NEW YORK (CNNMoney.com) -- The housing market took a big step back in the month of May. There's no disputing that.
New home sales plunged 33% from April. Existing home sales dropped 2% and were worse than expected. May housing starts numbers reported last week were equally dismal: Starts for single-family homes plummeted 17%.
With that in mind, it should be no surprise that home builder Lennar (LEN) said Thursday morning that its orders for new homes fell 10% in its latest quarter -- and that the entire decline took place in May.
Strangely enough, investors briefly did their best Mötley Crüe impersonation Thursday morning and sang a happy tune called Home Sweet Home Builders.
Lennar's stock rose 3% shortly after the open Thursday morning but later pulled back. Thursday's early gain followed a 4% rise Wednesday.
Why did they move up at first? The rationalization appears to be this: May stunk, but it was no surprise since it was the first month after the homebuyer tax credit expired.
So as perverse as it may sound, some bullish investors may have been buying on the notion that housing finally can't get any worse.
"This is probably about as bad as it gets -- we are far closer to the bottom," said John Norris, managing director of wealth management with Oakworth Capital Bank in Birmingham, Ala. "Housing numbers should stabilize going forward."
Continued low rates could also spark a rebound in activity: The average 30-year fixed mortgage rate just hit an all-time low of 4.69%, according to Freddie Mac.
Another sign of hope: Walt Disney (DIS, Fortune 500) unveiled plans Wednesday to start building and selling luxury homes in Florida near its theme park. That's not a venture to begin if Disney thought the housing market was doomed.
That's the bull case for housing. But this seems like faulty logic to many.
Some argue that the May home sales figures are a sign that the housing market is about to enter a double dip after several relatively strong months.
Others point out that the housing market never really recovered in the first place. The "rebound" may have been artificially supported by the government, with the tax credit and the Federal Reserve keeping interest rates low.
With unemployment still high and foreclosures remaining a big problem, the May numbers may be just another leg down in a long, painful collapse.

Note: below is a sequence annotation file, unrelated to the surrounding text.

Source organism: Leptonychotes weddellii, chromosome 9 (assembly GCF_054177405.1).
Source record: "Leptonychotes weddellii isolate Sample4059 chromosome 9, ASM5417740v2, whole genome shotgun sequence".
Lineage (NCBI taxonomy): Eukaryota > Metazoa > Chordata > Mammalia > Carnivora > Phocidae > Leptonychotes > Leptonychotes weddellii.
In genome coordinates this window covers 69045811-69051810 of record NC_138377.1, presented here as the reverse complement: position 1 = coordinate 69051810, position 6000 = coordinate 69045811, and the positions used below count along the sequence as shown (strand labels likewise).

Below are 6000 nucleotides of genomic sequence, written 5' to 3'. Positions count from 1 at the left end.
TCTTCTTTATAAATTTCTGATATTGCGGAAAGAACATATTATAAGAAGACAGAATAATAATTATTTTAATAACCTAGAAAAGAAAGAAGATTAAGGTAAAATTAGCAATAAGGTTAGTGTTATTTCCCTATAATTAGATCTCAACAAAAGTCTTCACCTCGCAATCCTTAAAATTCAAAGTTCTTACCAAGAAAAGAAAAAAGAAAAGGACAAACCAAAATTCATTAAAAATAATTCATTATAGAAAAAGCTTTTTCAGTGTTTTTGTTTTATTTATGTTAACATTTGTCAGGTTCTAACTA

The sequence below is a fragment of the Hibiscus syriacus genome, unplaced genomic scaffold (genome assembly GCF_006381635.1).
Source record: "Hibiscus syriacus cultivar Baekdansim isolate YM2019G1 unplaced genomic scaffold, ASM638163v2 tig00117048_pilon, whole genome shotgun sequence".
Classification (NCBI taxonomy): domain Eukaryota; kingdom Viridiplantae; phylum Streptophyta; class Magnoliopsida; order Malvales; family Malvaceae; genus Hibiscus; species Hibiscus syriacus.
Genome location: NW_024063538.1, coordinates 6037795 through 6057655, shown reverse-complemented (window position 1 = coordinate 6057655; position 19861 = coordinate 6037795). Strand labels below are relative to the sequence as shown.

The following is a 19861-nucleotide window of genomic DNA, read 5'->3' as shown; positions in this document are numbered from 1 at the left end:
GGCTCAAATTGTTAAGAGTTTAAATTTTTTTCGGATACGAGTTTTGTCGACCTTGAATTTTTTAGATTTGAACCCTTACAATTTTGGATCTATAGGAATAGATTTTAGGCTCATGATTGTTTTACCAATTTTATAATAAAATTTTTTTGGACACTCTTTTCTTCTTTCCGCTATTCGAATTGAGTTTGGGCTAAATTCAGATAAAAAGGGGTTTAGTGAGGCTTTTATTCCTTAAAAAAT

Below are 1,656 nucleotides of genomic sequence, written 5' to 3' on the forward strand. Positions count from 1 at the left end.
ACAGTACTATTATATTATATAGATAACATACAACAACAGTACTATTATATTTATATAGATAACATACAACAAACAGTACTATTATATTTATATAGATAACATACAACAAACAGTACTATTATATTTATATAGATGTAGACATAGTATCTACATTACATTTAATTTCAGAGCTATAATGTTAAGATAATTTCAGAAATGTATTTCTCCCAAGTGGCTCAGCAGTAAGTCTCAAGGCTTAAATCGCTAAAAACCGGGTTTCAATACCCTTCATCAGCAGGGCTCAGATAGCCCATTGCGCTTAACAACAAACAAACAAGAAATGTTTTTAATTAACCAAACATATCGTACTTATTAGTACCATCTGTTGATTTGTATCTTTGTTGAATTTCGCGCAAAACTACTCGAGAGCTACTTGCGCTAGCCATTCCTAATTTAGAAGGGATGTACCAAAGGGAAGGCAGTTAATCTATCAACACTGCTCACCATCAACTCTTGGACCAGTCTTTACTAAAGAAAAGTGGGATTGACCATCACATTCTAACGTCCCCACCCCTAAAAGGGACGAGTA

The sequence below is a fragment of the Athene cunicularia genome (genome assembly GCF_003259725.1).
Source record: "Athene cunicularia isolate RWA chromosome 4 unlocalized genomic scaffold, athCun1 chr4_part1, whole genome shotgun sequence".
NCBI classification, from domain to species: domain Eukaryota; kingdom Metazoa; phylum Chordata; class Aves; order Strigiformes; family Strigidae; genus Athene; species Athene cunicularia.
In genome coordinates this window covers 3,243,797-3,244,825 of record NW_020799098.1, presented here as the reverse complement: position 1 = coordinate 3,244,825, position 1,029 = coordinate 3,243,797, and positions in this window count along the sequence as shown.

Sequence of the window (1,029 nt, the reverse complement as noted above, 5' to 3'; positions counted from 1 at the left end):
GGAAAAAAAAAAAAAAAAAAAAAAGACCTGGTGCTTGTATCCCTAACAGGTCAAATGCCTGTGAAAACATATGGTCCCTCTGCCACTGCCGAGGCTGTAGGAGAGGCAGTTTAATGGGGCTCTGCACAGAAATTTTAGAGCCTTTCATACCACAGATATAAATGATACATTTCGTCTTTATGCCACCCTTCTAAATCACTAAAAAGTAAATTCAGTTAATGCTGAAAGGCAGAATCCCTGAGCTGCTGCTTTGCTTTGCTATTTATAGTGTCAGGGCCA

"People are in absolute denial about housing," said Keith Springer, president of Capital Financial Advisory Services, in Sacramento, Calif. "The plain truth is there are not enough people in the country to absorb all the homes out there. We had a blip from the tax credit but that was temporary."
Springer also pointed out that the recent "strength" in the stocks needs to be put into context. The SPDR S&P Homebuilders (XHB) exchange-traded fund, which includes builders, home furnishing retailers and other housing-related stocks, is down nearly 20% since the beginning of May, a bigger drop than the broader market.
And even though low mortgage rates may stay low, that might not ignite a rush of buying as much as it will refinancing.
That's because buyers are more worried about home prices than mortgage rates.
And the reason rates are this low is partly due to the fears about the global economy, which are sending investors in a mad dash to buy U.S. Treasurys. In other words, low mortgage rates may be another symptom of economic weakness not a cure for the housing market's woes.
Even Norris conceded that he doesn't think home sales or prices are going to take off dramatically. He said that the best investors and buyers can hope for is slow, steady improvement in coming months.
And that pretty much sounds like what people can expect for the stock market and entire economy. We might have to start referring to what's going on as the barbecue recovery: It's going to be low and slow.
A seven nation army couldn't hold me back. Apple's stock is flat today despite all the iPhone 4 hype. So that inspired me to head over to Twitter and challenge my followers (inching closer to 950) to name the band responsible for this song lyric.
"Hey little apple blossom. What seems to be the problem?"
The band is The White Stripes. Mina Kimes, a colleague at CNNMoney sister publication Fortune, was the first to respond correctly. So she deserves a big shout-out.
But I figured it would be best to also praise the first person not on the Time Warner payroll (to the best of my knowledge at least) to correctly cite garage rock heroes Jack and Meg. That would be Jim Gobetz, aka @aiki14. Nice work, Jim!
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|30 yr fixed||3.80%||3.80%|
|15 yr fixed||3.02%||3.02%|
|30 yr refi||3.78%||3.78%|
|15 yr refi||3.00%||3.00%|
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